Teen (Mutt) Mom: 4 Months & Pregnant?

I just came across this great set of ads from the Best Friends Animal Society in Utah. The ads are part of the Fix at Four campaign, which is designed to educate people about the proper age for spaying and neutering your pets. (Well done, Best Friends. Bob Barker would be proud.)

Did you know that a kitten can become a mother at four months of age and a puppy at six months? Kind of crazy, when you think about it. (Take it from me, I adopted an unwed teen puppy mother off the streets. After Bella had her puppies, some cruel person kept the puppies and dropped her off at the shelter – and she was barely a year old at the time, maybe less.)

These ads are extremely clever, funny and effective. I think this one is my favorite (based on the Creek connection, of course).

Check out two more ads, after the jump…

Which one is your favorite?

To learn more spay/neuter facts, visit the Fix at Four site. It’s full of great info!

 

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22 thoughts on “Teen (Mutt) Mom: 4 Months & Pregnant?

  1. I love this is ad campaign. They’re all great but I think I like the last one the best – just because it has more cute puppies and kittens in it. ;)

    Love the new look and congrats on the platform move. I’m just getting back into things and hope to get caught up on things soon. I have a LOT of reading to do. :)
    Leslie recently posted..Wordless Wednesday 40 – My bliss

  2. Hilarious! I love the creativity behind these ads. There really is no excuse not to get one’s pet spayed/neutered, especially one’s cat.

    I didn’t know Bella had a litter of puppies before you adopted her. I imagine that is just as hard on a dog’s young body as it is on a girl’s. While it’s sad they just dumped her afterwards, at least they didn’t turn her into a full-time breeding dog. I’d say she ended up in the right place. :-)
    Kristine recently posted..Another Addiction: 5K Sucess!

    • Yeah, it was still fairly obvious when we adopted her (she was still saggy and getting her shape back). Poor pup – I still don’t understand how anyone could ever give her up, but I’m glad that she ended up with us!

  3. I was a little worried about this ad campaign. Discussing the sexual nature of pre-teens is a pretty risky move. But they seemed to have skirted the creepy factor at the very last second.

    Our shelter spays and neuters puppies at 8 weeks old. They claim the early surgery has no ill effects and is more reliable than sending people home with a free-surgery certificate when the pup or kitty is a little older. When I adopted Agatha and Christie, the conventional wisdom was to wait until dogs were six months old. Being just a little disorganized could result in “uh ohs.”
    Pamela recently posted..Lap Dog

    • I agree – there is a fine line there, but I think they managed to skew towards cute/funny rather than creepy.

      I can definitely see how the free surgery certificate might not be as effective – there’s no guarantee that people will take the time to follow through or find it important. Sounds like a smart policy at your shelter.

  4. The last one is the most informative I think, but I like the second one best. Who doesn’t love a Golden pup?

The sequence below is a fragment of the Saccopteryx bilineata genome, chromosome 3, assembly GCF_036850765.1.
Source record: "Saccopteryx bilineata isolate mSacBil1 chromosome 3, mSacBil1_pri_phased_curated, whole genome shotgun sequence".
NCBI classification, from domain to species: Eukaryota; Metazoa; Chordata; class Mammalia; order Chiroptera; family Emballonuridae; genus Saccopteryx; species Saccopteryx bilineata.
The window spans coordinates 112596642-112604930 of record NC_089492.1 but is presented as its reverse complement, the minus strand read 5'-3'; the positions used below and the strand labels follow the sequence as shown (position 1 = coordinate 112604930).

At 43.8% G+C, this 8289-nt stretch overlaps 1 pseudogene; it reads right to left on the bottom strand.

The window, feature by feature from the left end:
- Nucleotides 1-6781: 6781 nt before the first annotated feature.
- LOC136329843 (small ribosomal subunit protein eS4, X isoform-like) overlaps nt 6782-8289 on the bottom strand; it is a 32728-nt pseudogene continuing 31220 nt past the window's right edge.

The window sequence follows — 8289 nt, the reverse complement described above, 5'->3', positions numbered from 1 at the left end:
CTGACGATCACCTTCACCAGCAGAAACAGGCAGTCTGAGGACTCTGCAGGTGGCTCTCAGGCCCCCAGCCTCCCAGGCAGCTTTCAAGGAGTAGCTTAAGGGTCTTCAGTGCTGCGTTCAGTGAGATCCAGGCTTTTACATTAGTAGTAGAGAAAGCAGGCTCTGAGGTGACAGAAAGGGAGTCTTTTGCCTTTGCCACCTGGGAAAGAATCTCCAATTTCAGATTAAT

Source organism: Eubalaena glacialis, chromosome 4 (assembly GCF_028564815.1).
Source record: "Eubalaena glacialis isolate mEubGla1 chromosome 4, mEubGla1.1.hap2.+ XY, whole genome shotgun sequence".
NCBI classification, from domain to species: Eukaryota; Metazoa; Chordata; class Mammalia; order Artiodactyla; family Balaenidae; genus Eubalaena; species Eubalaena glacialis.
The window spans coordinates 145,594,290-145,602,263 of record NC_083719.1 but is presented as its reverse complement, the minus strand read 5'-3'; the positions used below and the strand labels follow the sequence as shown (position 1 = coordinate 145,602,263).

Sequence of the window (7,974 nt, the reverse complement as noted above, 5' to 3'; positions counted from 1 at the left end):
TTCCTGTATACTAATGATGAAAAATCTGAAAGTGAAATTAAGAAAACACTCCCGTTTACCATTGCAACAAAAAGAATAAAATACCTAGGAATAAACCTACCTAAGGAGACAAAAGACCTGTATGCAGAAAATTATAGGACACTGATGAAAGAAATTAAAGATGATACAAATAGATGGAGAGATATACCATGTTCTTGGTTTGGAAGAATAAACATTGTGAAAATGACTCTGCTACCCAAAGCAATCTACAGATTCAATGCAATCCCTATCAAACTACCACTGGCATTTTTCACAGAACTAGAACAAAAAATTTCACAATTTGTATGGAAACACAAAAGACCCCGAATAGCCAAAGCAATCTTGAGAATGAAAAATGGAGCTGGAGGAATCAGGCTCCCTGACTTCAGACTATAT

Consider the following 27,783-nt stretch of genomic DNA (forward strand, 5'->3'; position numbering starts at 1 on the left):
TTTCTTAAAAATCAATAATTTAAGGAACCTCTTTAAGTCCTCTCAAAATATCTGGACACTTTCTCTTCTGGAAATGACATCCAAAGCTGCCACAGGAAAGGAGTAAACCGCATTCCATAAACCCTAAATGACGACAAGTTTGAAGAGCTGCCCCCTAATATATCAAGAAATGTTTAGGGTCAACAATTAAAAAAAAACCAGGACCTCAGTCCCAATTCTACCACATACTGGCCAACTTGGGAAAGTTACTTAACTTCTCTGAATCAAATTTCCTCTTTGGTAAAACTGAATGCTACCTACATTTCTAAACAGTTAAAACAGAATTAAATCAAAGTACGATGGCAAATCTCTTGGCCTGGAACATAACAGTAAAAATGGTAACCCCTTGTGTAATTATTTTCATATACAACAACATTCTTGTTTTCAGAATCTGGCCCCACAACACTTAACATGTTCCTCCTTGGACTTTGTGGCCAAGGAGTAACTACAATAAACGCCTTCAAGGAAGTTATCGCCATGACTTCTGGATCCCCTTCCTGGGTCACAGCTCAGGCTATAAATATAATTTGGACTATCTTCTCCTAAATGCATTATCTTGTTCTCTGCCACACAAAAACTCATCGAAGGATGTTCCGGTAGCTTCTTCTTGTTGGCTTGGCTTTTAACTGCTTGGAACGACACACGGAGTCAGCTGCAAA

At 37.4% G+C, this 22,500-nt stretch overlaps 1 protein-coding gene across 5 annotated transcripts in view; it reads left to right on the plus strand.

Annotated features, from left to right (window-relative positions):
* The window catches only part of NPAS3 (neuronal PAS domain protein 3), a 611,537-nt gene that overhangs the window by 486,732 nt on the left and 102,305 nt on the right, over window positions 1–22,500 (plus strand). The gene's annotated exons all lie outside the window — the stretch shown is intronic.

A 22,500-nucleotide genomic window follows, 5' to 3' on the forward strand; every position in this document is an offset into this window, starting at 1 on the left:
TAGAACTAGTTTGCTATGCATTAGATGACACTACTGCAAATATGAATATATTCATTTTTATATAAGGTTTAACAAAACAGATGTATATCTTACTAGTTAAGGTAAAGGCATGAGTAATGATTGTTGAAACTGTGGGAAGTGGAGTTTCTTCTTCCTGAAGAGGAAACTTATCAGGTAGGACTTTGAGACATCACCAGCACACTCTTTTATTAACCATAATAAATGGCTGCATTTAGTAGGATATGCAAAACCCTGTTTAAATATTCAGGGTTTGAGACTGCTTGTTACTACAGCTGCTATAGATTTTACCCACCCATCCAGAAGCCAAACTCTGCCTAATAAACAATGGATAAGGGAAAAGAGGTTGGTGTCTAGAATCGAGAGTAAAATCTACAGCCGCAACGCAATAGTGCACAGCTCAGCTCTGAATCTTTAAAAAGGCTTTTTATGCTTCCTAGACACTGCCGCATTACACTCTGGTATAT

From cancer dog forums I’ve (unfortunately) been on, I know some folks are reluctant to spay/neuter early because studies have shown a much higher incidence of bone cancer in pups that were neutered before I think it was 12-18 mo. But it’s pretty risky to try to keep your dog, um, “out of trouble” for that long. The ol’ “use a condom” lecture just doesn’t work on the pets! I know some folks who waited to get their new pups fixed because of the prior pup having bone cancer. But they were vigilant about keeping her under a close watch. It would be a tough choice for me I think – except for the fact that when you rescue a pup in CA they have to be fixed before the shelter can adopt them out (I’m pretty sure that is the law here). Anyway, since our last 2 pups were rescues, they were already spayed when we got them. (Of course, one of them got bone cancer at age 15 mo… so, who knows.)

    I hope that doesn’t sound like I’m anti-spay/neuter of young age pets, because I’m not. I think they sh/be fixed. I just can’t help but worry about those studies… Once you have a bone cancer dog, it really messes with your Worry Gene. And my Worry Gene was already set to hyper-drive, so now it’s really over the top.
    Jackie Bouchard recently posted..Kamp K9: It’s Not "Fat Camp"; It’s "Fit Camp"

    • You make a really good point… there are other things to consider as well. I was not aware of the possible bone cancer connection. I think talking about it with your vet is really important – and it’s definitely a tough choice to make, as you pointed out. I think shelters here always spay/neuter before adopting out as well, so I guess in that case the choice is out of our control.

      Even if people decide to wait, I think it’s good to raise awareness of just how early puppies/kittens can get pregnant. Perhaps those that decide to wait will at least be more vigilant.

      Also, I totally have a Worry Gene so I can understand!

  5. I did not know the age for cats but I did for dogs. Sometimes though they can spay the dog too early which can cause bladder/leakage problems. I have a friend that happened to.

    Still education is key, the more that get the message the better off they’ll all be! Sad about Bella, I’m pretty sure the same was done to Delilah. But look at the beauties we got. :-)
    Jodi recently posted..W.T.F./ Whoo Hoo Wednesday

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